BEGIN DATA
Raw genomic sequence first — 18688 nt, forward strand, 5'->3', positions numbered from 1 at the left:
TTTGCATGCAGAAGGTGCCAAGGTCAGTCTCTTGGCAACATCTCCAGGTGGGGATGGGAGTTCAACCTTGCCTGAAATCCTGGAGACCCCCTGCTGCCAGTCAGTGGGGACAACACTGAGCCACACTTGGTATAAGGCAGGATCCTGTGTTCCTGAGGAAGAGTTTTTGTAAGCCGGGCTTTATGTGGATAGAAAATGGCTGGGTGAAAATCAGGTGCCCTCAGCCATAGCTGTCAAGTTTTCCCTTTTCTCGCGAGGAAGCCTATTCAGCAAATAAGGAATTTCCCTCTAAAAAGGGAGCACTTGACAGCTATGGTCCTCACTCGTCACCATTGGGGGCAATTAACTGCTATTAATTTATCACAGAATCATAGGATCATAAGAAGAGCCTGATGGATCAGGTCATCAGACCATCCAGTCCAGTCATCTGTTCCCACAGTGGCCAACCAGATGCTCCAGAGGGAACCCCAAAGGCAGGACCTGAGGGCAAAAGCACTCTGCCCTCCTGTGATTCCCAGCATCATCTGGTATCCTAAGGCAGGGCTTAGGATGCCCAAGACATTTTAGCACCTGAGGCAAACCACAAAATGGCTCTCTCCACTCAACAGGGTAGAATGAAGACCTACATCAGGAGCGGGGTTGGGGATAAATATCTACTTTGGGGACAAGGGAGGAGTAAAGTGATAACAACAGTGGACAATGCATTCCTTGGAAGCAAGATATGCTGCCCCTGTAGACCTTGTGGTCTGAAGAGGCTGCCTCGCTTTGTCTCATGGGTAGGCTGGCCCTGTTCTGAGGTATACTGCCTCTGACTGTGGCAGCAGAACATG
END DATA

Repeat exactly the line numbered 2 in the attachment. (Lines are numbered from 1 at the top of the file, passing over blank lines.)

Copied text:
TTTGCATGCAGAAGGTGCCAAGGTCAGTCTCTTGGCAACATCTCCAGGTGGGGATGGGAGTTCAACCTTGCCTGAAATCCTGGAGACCCCCTGCTGCCAGTCAGTGGGGACAACACTGAGCCACACTTGGTATAAGGCAGGATCCTGTGTTCCTGAGGAAGAGTTTTTGTAAGCCGGGCTTTATGTGGATAGAAAATGGCTGGGTGAAAATCAGGTGCCCTCAGCCATAGCTGTCAAGTTTTCCCTTTTCTCGCGAGGAAGCCTATTCAGCAAATAAGGAATTTCCCTCTAAAAAGGGAGCACTTGACAGCTATGGTCCTCACTCGTCACCATTGGGGGCAATTAACTGCTATTAATTTATCACAGAATCATAGGATCATAAGAAGAGCCTGATGGATCAGGTCATCAGACCATCCAGTCCAGTCATCTGTTCCCACAGTGGCCAACCAGATGCTCCAGAGGGAACCCCAAAGGCAGGACCTGAGGGCAAAAGCACTCTGCCCTCCTGTGATTCCCAGCATCATCTGGTATCCTAAGGCAGGGCTTAGGATGCCCAAGACATTTTAGCACCTGAGGCAAACCACAAAATGGCTCTCTCCACTCAACAGGGTAGAATGAAGACCTACATCAGGAGCGGGGTTGGGGATAAATATCTACTTTGGGGACAAGGGAGGAGTAAAGTGATAACAACAGTGGACAATGCATTCCTTGGAAGCAAGATATGCTGCCCCTGTAGACCTTGTGGTCTGAAGAGGCTGCCTCGCTTTGTCTCATGGGTAGGCTGGCCCTGTTCTGAGGTATACTGCCTCTGACTGTGGCAGCAGAACATG